State cites officials for getting paid to attend illegal meetings

ROGERS – The ghost of Christmas past came back to haunt six current and former village council members who were cited by the state for getting paid to attend illegal meetings held in December 2010 and 2011.

The council members repaid the $30 to $60 they were over paid, as have the former village mayor and former clerk-treasurer who were also cited for being overpaid in the report released last Tuesday by the Ohio State Auditor’s Office.

The routine state audit of village books, which covered 2010 and 2011, included individual findings for recovery totaling $610 against the eight officials. All of the money was repaid before the release of the audit report.

Council members are paid $30 per meeting and meet monthly, unless there an emergency session is needed. Past practice had been for council to hold its December meeting and then adjourn to share a covered dish holiday meal. Immediately afterwards, council would convene a second meeting to wrap up business for the year, resulting in the members being paid $60 for that day instead of $30.

It is illegal to hold two meetings the same day, a fact village officials said they were unaware of at the time.

Although that is not what the audit says specifically occurred, village officials acknowledged earlier in the year the state forewarned them the practice violated the law and they would likely be cited when the report was released.

The former and current council members repaid the following amounts: Sharon Hebron, current mayor, $60; Jerry Hoon, $60; Mark Gordon, $60; Delsey McDade, $30; Jayne Balmenti, $30; and Marilyn Locke, $30.

Former Mayor Delores Silverthorn also repaid $150 after the audit determined she had been paid $1,950 in 2010 by the clerk-treasurer instead of the $1,800 she was due.

The audit also concluded that former Clerk-Treasurer (a position now known as fiscal officer) Katrina Moore was over paid by $190 after council accepted her resignation at its April 11, 2011, meeting but paid her for the entire month. Moore repaid the money in September.

The audit report also included non-compliance citations for poor bookkeeping.

For example, the former clerk-treasurer improperly spent money from several restricted accounts on village expenses that should have been paid with funds from other accounts.

The practice continued after the new fiscal officer took over in 2011, with money from the motor vehicle license and gas tax spent on expenses that should have been covered with money from general fund and street construction fund. The improper transactions reduced the general fund from $3,397 to $788.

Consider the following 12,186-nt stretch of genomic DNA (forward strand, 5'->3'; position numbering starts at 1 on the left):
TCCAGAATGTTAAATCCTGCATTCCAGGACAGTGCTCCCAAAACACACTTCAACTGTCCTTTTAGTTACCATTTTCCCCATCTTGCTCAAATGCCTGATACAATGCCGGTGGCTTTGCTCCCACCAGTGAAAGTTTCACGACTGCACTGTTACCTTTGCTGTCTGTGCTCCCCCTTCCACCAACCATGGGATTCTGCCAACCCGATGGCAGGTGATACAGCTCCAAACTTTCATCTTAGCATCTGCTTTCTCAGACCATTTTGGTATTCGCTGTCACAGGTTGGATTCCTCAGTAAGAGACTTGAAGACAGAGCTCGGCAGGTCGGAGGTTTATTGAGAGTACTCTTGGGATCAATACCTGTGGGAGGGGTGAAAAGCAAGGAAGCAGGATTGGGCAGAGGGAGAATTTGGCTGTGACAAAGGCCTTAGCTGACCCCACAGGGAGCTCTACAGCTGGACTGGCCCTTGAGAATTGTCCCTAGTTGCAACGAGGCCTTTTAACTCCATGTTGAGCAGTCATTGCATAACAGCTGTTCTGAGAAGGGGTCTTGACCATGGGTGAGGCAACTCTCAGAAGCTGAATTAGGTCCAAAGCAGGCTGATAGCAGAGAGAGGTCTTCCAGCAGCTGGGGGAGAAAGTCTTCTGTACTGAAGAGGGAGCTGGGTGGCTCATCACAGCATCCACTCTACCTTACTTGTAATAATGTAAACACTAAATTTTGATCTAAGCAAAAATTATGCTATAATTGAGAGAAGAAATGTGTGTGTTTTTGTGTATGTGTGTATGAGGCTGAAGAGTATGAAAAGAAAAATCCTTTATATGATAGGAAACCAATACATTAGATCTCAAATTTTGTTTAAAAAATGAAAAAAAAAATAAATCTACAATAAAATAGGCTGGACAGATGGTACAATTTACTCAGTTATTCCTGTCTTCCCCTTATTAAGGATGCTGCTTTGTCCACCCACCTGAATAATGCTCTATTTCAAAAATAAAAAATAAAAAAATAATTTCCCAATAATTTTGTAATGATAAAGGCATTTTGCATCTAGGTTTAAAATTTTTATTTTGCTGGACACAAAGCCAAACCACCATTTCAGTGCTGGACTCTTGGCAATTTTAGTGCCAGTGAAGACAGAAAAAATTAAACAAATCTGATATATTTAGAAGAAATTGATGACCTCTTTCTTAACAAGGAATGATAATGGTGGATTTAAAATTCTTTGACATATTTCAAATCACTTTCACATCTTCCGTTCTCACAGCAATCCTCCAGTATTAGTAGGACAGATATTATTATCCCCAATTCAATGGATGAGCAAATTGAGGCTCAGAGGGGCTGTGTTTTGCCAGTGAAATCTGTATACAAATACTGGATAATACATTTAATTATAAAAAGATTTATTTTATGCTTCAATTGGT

Things were in such disarray in 2010 that the state Local Government Services division stepped in to help straighten out the books. The clerk listed a total fund balance of $36,575, which dropped to $16,583 when the state completed reconciling the books.

Mayor’s court, which was dissolved this year by council, also came under scrutiny in the audit report.

The stated noted that $1,375 in the court’s computer fund was used on village expenses other than what is allowed.

The village also failed to pay the state its share of mayor’s court fees and fines, with no record of any payments being made from April through December 2011. As a result, the report recommends the village pay the state treasurer’s office $780 for April through June 2011.

As for the operation of mayor’s court itself, the state requested tickets issued for the two years but were given 133 tickets for 2010 only. The report said it does not know if any tickets are missing, although the record indicated some 2011 tickets were unaccounted for.

Fines, licenses and permits totaled $14,982 over the two-year period, but, according to the audit, the “lack of controls over the traffic citations and lack of support could result in the village not getting the revenue that is due them.”

Still, all things considered, the audit was not nearly as bad as the previous two-year audit, when the state declared Rogers’ financial records for 2008-09 were “unauditable” due to lack of documentation. The village still owes the state $50,000 for routine audits going back to the mid 2000s.

The latest report comes at a time when village council is considering placing a referendum on the ballot for voters to decide whether the town of 237 residents should be dissolved and become part of Middleton Township.